One of the mysteries of the English language finally explained.
Lack of bravery.
faint-heartedness, spiritlessness, spinelessness, timidity, timorousness, fearfulness, pusillanimity, weakness, feeblenessView synonyms
- ‘There is no reason for this other than craven cowardice in the face of power.’
- ‘It seeks pardons only for those killed for desertion and cowardice.’
- ‘Medieval people had a horror of treachery and cowardice; the two were often felt to go hand in hand.’
- ‘The Premier's failure to seize it was an act of gross cowardice.’
- ‘The author of one letter, which I threw away with reflexive cowardice, threatened to beat me up.’
- ‘The cowardice of those prepared to gossip to journalists but not join 24 others in signing a secret letter is pitiable.’
- ‘Is it cowardice, the lack of moral backbone to tell the truth whatever the cost?’
- ‘Some have dismissed this as cowardice by the court, but its not really.’
- ‘He says infantry that didn't keep moving and attacking would be accused of cowardice or dereliction of duty.’
- ‘When he acts with prudence, he must see to it that his prudence is not mistaken for cowardice or sloth.’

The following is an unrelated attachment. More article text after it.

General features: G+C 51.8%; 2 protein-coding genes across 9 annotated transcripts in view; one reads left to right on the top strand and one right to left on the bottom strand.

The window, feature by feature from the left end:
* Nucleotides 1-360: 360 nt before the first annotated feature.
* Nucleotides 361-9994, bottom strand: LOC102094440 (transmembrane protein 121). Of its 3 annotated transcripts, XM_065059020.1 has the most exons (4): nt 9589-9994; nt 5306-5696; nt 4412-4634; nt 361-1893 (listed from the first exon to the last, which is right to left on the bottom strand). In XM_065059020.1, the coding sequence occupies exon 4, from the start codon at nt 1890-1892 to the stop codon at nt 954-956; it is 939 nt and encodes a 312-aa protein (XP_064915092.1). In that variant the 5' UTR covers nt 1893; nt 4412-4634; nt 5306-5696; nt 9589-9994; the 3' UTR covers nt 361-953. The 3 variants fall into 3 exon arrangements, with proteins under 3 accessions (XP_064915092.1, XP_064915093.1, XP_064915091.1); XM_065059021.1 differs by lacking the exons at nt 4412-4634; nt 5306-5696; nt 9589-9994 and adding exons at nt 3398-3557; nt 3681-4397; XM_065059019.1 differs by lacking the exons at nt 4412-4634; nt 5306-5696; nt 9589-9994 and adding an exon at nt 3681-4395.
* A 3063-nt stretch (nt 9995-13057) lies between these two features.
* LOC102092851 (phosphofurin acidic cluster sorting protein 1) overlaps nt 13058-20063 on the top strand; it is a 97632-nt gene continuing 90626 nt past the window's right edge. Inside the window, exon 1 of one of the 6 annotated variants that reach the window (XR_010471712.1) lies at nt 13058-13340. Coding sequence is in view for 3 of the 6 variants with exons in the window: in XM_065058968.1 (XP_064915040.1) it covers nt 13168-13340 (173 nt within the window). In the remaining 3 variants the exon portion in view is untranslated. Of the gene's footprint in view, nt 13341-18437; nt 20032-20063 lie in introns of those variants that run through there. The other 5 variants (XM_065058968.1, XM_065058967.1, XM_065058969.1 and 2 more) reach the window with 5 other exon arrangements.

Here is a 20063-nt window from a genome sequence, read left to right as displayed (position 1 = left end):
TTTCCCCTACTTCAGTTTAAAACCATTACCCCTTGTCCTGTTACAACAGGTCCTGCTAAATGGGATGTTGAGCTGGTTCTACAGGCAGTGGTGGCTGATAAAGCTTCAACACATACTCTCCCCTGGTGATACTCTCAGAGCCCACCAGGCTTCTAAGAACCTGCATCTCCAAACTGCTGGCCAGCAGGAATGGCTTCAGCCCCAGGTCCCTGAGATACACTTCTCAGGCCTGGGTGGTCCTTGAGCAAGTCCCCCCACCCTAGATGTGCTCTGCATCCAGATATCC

- ‘We have to make a definite move to cross over the boundary from cowardice to bravery.’
- ‘The only think that's stopping me is fear, cowardice, a reluctance to take risks and look dumb.’
- ‘It was possible to speak more freely of courage, of cowardice, of fears and fantasies.’
- ‘He thought about ritual suicide and how it had changed from a demonstration of bravery to one of cowardice.’
- ‘But remaining silent in the face of hatred is not a perspective, it is rueful cowardice.’
- ‘For mere seconds I toyed with cowardice, before curiosity and professionalism won out.’
- ‘Now this is my turn to accuse, but I base my accusation on fact, not fear and cowardice.’
- ‘Is it really just a case of editorial cowardice or am I just plain wrong?’
- ‘If there was an Olympic medal for cowardice, I'd be a contender for gold.’
- ‘I fear I will never know if it is cowardice, or the bravest thing I have ever done.’
Middle English: from Old French couardise, from couard (see coward).
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